Choose quality of connection over quantity. It seems like an obvious statement, but many of us find our time is quickly consumed on social media, with little time left over for more meaningful connections. While it may feel exciting to have many "friends" via our Facebook page and many followers on our Instagram accounts, it is not the number of friends we have that has any bearing on our level of happiness. It is the nature of the relationships, the quality of the commitment and the depth of the connection that matters. According to researchers Ed Diener and Martin Seligman (2002), people who have one or more close friendships appear to be happier than those who do not have strong ties to other people. These researchers studied 200 university students at the University of Illinois and they found that the students with the strongest ties to friends and family and the greatest commitment to spending time with their loved ones consistently demonstrated the greatest level of happiness.
Get a Better Night's Sleep
University of California, Berkeley Professor Matthew Walker designed an experiment to demonstrate the most obvious truth that any Mother could attest to about her children's mood and sleep patterns......inadequate sleep causes the emotional centre of the brain to run amok. Walker effectively demonstrated that lack of sleep causes the brain to inadequately regulate mood and emotions. He had subjects view a series of images that were neutral to disturbing in content. Sleep deprived subjects were 60% more reactive to negative images compared to subjects who were well rested. Furthermore, a recent Gallup poll found that people who get adequate sleep are more likely to rate their lives as happier. And if you need further convincing that sleep is critical to happiness, Jawbone, as in the fitness tracker high tech device that many of us wear, recently published its data on the sleep and happiness relationship. Their data suggests that people who get 8-9.5 hours of sleep per night wake up the happiest.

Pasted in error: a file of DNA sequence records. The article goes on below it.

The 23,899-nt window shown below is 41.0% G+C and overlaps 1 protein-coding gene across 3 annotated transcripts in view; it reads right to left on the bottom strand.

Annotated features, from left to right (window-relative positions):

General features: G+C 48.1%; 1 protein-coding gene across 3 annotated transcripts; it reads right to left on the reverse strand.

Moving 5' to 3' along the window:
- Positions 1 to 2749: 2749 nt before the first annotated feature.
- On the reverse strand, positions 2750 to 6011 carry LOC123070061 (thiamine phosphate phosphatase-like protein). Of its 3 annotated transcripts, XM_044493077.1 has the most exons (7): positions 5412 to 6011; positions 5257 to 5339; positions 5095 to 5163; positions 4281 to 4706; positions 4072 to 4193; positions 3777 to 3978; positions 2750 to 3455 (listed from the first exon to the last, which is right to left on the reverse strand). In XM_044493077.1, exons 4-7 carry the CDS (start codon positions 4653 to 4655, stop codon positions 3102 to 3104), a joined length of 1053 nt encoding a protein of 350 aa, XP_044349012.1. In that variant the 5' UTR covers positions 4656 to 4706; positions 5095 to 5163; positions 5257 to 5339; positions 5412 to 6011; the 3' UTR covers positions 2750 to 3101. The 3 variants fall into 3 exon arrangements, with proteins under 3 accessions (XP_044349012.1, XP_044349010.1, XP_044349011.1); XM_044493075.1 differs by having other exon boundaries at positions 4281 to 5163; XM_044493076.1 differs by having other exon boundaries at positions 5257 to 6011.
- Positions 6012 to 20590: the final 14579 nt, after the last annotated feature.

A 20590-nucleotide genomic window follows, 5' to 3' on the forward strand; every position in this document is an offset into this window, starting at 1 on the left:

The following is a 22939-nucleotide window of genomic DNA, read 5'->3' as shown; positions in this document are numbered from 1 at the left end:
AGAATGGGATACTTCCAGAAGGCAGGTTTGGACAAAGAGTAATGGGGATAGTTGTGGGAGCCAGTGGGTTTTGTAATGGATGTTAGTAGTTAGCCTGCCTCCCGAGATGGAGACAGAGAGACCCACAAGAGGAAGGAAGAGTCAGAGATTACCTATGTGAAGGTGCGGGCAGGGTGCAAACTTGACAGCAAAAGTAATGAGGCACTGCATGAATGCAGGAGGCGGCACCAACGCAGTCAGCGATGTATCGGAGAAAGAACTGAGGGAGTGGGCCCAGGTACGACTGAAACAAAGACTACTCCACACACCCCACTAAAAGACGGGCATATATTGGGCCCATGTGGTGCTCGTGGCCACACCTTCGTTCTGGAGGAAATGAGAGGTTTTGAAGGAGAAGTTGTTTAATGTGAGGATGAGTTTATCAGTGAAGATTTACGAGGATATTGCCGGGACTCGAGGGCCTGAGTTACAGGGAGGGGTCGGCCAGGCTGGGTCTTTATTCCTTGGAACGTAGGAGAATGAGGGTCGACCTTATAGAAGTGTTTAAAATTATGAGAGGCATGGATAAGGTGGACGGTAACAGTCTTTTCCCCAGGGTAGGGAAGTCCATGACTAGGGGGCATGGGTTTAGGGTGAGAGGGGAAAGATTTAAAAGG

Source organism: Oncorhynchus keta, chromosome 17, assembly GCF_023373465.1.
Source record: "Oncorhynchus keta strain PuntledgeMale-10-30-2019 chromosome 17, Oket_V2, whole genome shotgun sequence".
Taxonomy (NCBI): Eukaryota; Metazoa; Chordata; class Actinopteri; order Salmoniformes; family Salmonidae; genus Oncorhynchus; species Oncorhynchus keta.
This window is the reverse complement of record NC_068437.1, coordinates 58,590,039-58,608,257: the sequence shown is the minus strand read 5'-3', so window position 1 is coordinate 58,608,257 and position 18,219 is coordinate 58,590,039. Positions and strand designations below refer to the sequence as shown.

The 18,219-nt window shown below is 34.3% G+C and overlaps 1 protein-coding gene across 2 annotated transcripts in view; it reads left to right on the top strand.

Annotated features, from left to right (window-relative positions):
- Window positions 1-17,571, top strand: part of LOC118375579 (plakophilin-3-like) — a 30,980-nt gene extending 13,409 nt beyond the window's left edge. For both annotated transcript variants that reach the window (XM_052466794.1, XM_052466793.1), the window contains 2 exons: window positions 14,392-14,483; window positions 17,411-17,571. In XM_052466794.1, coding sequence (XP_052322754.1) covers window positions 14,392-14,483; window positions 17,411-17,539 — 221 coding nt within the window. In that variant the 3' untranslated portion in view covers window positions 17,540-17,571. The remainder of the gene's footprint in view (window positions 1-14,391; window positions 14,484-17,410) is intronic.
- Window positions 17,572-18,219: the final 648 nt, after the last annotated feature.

These are only a select number of known daily habits that can elevate your level of happiness. Try out a few for yourself for the next 21 days and watch the magic unfold!
May you find your way to more happiness this year...greeting each day with a smile on your face and gratitude in your heart. May you seek to be kind in your thoughts and your actions, and may you find yourself surrounded by happy people wherever you may travel. May you choose to please your body and soul with movement, and may you forgo your Smartphone for your deeper connections. And may you be blessed with a year full of restful sleeps to restore you.
Live well, Be Happier!